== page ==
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So far, I have shot about 8 hrs of video using the same set of their anti-fog strips. I am not sure when to change them, as they don't seem to change color or anything that I can see. There is an indicator that comes in the bag with them new, but it doesn't tell you the state of the ones in the camera. But so far I've run four batteries dry shooting sunrises and storms and sunsets to turn into timelapse.

By the way, if you put a little strip of filament tape up the back of the battery and double it over, it forms a tab that makes it real easy to get the battery out of the camera.

I agree the condensation is on the glass because it's different than the plastic, but I think it's the opposite. Glass is a lousy thermal transfer medium. the glass is cooler inside because it insulates it's inside surface from it's outside surface. It's cooler than the plastic's inside surface and hence the condensation. think beer can.
moisture condenses on the cooler surface. Cooler air near the cool surface cannot hold as much moisture in suspension as warmer air elsewhere.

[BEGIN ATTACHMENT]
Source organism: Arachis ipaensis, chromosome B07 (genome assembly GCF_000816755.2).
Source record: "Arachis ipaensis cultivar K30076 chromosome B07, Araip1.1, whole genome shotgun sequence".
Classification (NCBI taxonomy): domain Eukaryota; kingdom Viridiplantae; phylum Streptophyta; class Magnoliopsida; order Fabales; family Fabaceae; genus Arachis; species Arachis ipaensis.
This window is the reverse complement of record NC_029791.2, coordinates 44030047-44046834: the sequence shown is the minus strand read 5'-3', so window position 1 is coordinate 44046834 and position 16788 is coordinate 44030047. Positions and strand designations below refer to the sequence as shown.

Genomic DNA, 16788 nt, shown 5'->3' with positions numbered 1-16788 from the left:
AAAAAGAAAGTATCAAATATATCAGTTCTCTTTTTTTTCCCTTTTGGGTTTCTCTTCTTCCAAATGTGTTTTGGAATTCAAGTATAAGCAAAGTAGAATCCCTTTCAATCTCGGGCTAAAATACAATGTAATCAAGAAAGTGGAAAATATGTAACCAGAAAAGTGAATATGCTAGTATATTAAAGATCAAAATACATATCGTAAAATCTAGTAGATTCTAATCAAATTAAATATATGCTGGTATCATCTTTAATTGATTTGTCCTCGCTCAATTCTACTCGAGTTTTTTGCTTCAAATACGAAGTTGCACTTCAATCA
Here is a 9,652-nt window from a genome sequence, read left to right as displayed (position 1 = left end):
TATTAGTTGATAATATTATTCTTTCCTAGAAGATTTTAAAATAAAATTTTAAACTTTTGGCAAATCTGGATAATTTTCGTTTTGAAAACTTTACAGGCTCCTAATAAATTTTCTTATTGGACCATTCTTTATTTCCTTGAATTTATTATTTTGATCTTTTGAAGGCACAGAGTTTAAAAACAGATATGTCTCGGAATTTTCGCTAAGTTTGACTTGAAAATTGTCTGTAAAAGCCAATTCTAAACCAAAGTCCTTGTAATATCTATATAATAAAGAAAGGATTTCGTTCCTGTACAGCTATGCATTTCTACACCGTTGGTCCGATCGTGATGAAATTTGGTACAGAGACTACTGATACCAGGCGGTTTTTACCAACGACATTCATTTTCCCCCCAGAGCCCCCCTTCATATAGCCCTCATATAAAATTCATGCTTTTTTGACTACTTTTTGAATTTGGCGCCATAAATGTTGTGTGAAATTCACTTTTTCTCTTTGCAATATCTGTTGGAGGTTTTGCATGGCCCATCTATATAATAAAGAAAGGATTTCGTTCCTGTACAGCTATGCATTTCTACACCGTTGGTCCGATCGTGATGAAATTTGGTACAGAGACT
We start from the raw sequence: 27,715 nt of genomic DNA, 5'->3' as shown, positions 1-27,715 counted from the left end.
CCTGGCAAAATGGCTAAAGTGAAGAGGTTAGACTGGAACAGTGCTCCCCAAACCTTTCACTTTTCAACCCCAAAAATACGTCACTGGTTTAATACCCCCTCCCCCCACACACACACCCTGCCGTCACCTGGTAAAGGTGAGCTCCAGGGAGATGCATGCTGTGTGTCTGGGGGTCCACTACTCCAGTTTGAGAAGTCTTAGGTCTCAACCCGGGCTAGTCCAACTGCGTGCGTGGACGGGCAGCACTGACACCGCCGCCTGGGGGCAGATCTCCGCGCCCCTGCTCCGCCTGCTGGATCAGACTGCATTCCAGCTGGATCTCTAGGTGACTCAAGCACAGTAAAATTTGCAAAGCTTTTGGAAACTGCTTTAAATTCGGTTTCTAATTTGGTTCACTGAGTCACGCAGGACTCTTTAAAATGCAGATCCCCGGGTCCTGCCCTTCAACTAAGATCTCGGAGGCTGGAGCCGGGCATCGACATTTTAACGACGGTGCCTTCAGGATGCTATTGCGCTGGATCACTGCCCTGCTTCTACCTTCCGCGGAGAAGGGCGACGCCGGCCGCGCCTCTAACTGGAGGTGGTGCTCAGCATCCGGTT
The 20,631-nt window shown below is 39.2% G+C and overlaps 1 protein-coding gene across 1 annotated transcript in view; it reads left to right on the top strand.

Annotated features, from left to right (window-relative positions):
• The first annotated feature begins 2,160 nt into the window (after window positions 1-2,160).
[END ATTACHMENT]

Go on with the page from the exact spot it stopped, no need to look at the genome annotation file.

Or did I get it wrong?

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 Post subject: One button set-up?
PostPosted: Tue Jul 19, 2011 5:22 pm 
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I contacted GoPro and they recommended installation of their anti-fogging strips.
They also inquired as to whether or not I had set the 'one-button-on' function.
If one-button-on is selected, you can only turn the video on and off...the capability of taking individual photos is disabled.
GoPro mentioned that using the one-button-on significantly decreases interior camera heating and thus decreases fogging. This function is included on newer GoPro Hero HD models and I was told that the the upgrade/firmware can be inputted into older cameras from the GoPro website.
When I first setup my GoPro, I chose the one-button-on because I have a water-proof point-and-shoot-zoom hand-held camera I prefer to use because of its much higher resolution. So perhaps by using that set-up is one of the reasons I have not had noticeable fogging.